If you were a lighthouse how would your clients know you are signaling them?
Coming to you from Whidbey Island, Washington this is 60 Seconds, your daily dose of hope, imagination, wisdom, stories, practical tips, and general riffing on this and that.
I volunteer as a docent at Admiralty Head Lighthouse. Back in the days of sailing ships coming from the Pacific Ocean through the Strait of San Juan de Fuca the captain would know to pull a hard right to starboard when he saw the blazing beacon from the lighthouse on a bluff 127 feet above Admiralty Inlet to steer safely south to Puget Sound and on into Seattle. Lighthouses – each with their very own light pattern or signature (like an address on a house) – mark points of navigation, dangerous coastlines, and guide ships into a safe harbor.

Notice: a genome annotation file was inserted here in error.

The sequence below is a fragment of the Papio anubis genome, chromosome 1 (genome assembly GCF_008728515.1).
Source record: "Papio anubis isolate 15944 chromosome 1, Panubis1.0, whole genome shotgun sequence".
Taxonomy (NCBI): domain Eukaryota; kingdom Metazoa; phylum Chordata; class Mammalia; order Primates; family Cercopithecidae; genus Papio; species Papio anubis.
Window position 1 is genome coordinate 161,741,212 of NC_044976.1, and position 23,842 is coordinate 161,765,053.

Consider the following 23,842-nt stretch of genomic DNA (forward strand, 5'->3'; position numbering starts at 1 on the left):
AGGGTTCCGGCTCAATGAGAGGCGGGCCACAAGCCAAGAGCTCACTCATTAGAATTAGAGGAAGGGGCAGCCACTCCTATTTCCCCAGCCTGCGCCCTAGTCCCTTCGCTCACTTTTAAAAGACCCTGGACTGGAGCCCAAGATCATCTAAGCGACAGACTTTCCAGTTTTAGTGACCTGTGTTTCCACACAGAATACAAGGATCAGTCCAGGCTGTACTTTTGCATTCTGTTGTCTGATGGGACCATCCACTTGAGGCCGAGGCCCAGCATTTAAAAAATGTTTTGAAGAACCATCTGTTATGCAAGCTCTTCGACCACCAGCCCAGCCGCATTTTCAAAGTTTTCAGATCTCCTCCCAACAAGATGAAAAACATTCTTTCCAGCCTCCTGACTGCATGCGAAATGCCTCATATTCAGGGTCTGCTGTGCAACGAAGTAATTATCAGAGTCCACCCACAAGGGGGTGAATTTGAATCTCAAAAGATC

But not all harbors are created equal. Some are for deep-draft vessels, others for pleasure craft, and so on. Here’s the thing about a lighthouse: it doesn’t run up and down the coast beckoning all boats to its harbor. It serves a particular-sized boat.
Question: Lighthouses don’t chase boats; why do you chase clients? What is it only you have to offer? Who needs and wants it? Who is meant to be drawn to your beacon of light? And, how will they know your very own light signature?